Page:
BMW had a brilliant year with a competitive car which, though it never troubled the front runners, usually kept them well clear of the chasing pack.
An overall second place in the constructors’ championship will be difficult to repeat next year, though.
The strongest compliment you can pay to BMW is that within a few races of the season starting they were clearly the best of the rest behind Ferrari and McLaren and no-one ever looked like usurping them.
The Munich team got everything right that Honda got wrong last year. The F1.07 was a sensible evolution of last year’s effective F1.06.
It only suffered reliability problems very early in the season, most of which were ironed out away from the track, and at the end of the year when they seemed to be pushing development on the transmission in advance of next year’s four-race gearbox rules.
That they could afford to do because although McLaren and Ferrari were always out of reach Renault seldom seemed like they were about to beat them.
Unfortunately a rare failure quite likely robbed Robert Kubica and BMW of their maiden victories. Smart strategy in the mixed conditions put Kubica into the lead – until the gearbox gave up.
It was a tough car as well. Robert Kubica emerged unscathed from a ferocious crash that would have had dire consequence in the years before the FIA’s crash tests.
His enforced absence from the following round at Indianapolis gave the team chance to display the strength of its backup drivers. Teenager Sebastian Vettel stepped into the car, stuck it into the top ten and scored a point on his debut with little fuss.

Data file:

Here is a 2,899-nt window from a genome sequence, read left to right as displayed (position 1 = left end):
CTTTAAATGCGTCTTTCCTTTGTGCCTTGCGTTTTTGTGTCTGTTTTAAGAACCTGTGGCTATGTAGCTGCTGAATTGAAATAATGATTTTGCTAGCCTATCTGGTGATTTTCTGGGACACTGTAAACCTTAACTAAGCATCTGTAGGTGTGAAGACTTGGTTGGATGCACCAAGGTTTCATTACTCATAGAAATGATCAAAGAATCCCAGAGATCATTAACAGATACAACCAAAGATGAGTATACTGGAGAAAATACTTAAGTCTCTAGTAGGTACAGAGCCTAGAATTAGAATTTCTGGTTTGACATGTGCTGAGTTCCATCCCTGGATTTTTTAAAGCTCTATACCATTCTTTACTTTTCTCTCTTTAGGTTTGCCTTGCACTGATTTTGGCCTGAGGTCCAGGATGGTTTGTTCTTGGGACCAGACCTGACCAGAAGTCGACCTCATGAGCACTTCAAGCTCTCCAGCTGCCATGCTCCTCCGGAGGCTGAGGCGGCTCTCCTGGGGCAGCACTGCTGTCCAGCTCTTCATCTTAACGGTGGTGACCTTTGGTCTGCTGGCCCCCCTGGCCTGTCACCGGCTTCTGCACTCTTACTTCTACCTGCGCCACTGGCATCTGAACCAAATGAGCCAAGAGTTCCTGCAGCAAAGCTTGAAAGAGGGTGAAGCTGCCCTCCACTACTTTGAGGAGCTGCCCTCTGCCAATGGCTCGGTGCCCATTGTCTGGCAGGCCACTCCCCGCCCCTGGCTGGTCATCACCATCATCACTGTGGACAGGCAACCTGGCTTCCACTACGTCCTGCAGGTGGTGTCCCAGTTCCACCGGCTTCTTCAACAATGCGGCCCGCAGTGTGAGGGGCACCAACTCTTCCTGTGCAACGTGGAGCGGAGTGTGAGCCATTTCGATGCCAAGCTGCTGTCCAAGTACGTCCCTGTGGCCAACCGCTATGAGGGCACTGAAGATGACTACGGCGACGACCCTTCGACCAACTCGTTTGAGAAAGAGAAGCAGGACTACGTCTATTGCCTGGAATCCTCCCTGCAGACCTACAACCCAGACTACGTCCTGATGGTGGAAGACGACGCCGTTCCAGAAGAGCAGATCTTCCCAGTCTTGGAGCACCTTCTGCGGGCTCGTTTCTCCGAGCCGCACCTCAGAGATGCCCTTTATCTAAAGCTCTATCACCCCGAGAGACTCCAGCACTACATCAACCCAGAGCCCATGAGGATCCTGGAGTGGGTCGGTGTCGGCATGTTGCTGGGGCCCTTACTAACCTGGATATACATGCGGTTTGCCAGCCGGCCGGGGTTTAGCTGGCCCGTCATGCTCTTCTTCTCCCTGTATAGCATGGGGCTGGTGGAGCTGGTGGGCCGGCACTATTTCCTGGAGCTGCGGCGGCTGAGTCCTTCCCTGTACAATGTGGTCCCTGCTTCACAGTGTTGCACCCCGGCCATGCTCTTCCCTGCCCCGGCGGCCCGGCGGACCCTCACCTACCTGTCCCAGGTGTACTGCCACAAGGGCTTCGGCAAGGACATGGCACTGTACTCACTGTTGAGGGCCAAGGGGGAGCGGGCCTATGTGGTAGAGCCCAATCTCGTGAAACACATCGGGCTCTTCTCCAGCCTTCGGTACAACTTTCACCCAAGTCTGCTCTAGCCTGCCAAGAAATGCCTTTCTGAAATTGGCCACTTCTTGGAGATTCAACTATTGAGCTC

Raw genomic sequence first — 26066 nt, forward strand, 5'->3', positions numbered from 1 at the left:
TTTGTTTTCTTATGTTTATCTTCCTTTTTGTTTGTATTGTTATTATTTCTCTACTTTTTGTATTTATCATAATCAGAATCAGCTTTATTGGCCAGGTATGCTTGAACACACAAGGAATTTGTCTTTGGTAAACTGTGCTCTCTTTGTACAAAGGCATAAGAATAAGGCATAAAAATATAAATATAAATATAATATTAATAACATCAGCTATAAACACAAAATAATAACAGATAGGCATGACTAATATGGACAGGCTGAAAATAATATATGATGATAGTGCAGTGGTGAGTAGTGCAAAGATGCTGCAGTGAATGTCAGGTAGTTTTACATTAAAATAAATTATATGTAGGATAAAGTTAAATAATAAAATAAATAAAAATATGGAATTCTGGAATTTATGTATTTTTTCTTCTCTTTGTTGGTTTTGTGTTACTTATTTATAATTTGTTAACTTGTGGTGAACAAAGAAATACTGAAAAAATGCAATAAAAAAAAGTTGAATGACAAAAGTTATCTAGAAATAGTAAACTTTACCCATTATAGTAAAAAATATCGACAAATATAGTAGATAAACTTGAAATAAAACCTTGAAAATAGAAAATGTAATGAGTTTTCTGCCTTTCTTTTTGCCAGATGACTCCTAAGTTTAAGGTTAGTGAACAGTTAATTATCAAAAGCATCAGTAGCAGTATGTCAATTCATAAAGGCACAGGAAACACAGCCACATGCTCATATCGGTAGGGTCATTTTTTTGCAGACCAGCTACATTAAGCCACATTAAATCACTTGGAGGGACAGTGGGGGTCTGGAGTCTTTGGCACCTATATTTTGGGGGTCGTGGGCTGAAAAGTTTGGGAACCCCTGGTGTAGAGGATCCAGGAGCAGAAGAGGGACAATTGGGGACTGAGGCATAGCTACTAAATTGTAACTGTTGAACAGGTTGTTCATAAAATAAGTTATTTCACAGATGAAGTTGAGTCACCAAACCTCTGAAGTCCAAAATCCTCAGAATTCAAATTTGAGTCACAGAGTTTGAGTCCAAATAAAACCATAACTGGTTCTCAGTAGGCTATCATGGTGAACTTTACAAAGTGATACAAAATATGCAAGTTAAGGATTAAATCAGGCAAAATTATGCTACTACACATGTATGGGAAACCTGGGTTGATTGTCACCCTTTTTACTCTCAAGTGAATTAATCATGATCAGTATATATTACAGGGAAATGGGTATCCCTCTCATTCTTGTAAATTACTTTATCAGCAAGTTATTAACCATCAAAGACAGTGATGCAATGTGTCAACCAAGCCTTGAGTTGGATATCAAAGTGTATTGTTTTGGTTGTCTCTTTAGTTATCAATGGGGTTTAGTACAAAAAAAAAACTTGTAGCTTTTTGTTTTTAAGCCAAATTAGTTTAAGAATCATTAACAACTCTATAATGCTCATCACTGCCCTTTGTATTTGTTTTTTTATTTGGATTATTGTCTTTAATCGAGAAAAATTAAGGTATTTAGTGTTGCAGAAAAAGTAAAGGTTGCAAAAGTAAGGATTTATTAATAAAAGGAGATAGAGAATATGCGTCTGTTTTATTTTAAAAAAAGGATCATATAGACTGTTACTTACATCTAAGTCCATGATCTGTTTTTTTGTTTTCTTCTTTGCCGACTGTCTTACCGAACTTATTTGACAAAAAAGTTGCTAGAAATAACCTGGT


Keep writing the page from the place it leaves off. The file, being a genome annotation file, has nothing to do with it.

This as the team suffered another set back that weekend. Over-zealous American immigration rules barred Kubica’s race engineer Mehmi Admadi (who would have been working on Vettel’s car) from entering the country.
Kubica had been trailing Nick Heidfeld before the shunt and afterwards their performances remained pretty similar. This surprised many in the paddock, who expected 2006 revelation Kubica to give Heidfeld a harder time. It was suggested that Kubica, like Kimi Raikkonen and Fernando Alonso, had a harder time adapting to Bridgestone’s revised 2007 tyres.
Heidfeld stepped up to the task of leading F1′s third-best team. He held second for much of the season opener, put a smart pass on Alonso at Bahrain, and at Montreal became the first driver outside of McLaren and Ferrari to reach the podium – a timely boost for the team given Kubica’s crash.
But Heidfeld also committed the blunder of the year for the team. A clumsy lunge at Kubica on the first lap at the Nürburgring sent both drivers spinning out. On a day of mixed weather and mixed fortunes the BMWs that had started fourth and fifth might have been in the running for the win.
This was one of the ways in which, despite their clear best of the rest status, BMW often failed to capitalise on days when the leaders hit trouble. They were all at sea in Fuji and when Kubica did play the conditions to perfection in Shanghai his car broke.
There’s no denying 2007 was a magnificent season for BMW and the bonus of finishing second in the constructors’ championship thanks to the exclusion of (Mercedes-backed) McLaren will go down well with the board.
It also gives them a very high target to aim for next year.
Photos: BMW Media